Verschoyle is most often remembered in the memoirs, biographies and histories of his friends and colleagues as a footnote or in a few short paragraphs at most. Those who mention Verschoyle in detail describe a handsome man, powerfully built with very blond hair and mustaches, of very broad theology but very hard-working and dedicated to his parishioners. The paradox of a clergyman working closely with the famously profane Harris seems odd, and indeed, Harry H. Johnston described Verschoyle as "one of the strangest characters of [his] acquaintance." (Johnston, The story of my life, p. 218) He often entertained parties both large and small in his London apartment, convening together groups of writers, journalists, politicians and social reformers.
    John Verschoyle died on July 30, 1915 in a nursing home in Taunton, Somerset.

    Scope and Content

    This collection includes approximately 400 letters written to John Stuart Verschoyle between 1881-1915 by a diverse group of leaders in late Victorian literature, politics, journalism, social reform and society. The majority of letters are related to Verschoyle's work as an assistant editor of the Fortnightly Review and the social circle he built as a result of this work, but Verschoyle's connections to colonial African mining interests are also well-represented. Many letters also document his commitment to and involvement in social reform causes. Frequent correspondents include Frank Harris, Theodore Watts-Dunton, Oswald Crawfurd, Frances Power Cobbe, Edward Dowden, Edmund Gosse and Emile Joseph Dillon. Other important names represented here include Henry James, Rudyard Kipling, Thomas Hardy, W.T. Stead, and A.C. Swinburne.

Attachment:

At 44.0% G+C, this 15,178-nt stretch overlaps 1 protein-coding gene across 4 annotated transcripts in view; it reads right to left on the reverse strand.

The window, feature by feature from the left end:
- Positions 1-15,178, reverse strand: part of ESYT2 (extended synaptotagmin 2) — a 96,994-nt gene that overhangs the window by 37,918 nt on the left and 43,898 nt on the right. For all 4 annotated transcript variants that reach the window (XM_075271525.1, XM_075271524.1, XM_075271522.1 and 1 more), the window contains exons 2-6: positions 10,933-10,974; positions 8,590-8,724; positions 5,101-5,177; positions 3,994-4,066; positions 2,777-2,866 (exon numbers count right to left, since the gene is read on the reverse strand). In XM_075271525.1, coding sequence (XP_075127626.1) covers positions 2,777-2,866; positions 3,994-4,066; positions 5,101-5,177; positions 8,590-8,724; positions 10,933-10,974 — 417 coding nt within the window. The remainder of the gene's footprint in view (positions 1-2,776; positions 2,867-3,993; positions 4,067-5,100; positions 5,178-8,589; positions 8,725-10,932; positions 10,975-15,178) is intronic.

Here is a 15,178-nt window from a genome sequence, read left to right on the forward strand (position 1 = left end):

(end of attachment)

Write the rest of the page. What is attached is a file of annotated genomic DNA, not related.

The collection is organized into the following series:
    • Series 1. Correspondence, 1881-1915. 2 boxes (1 linear foot)
    • Series 2. Miscellany, 1888-1893. 3 folders

    Indexing Terms

    The following terms have been used to index the description of this collection in the library's online public access catalog.

    Subjects

    Africa -- Colonization
    Animal rights activists -- England -- 20th century
    Journalism -- England -- 19th century

    Genres and Forms

    Letters.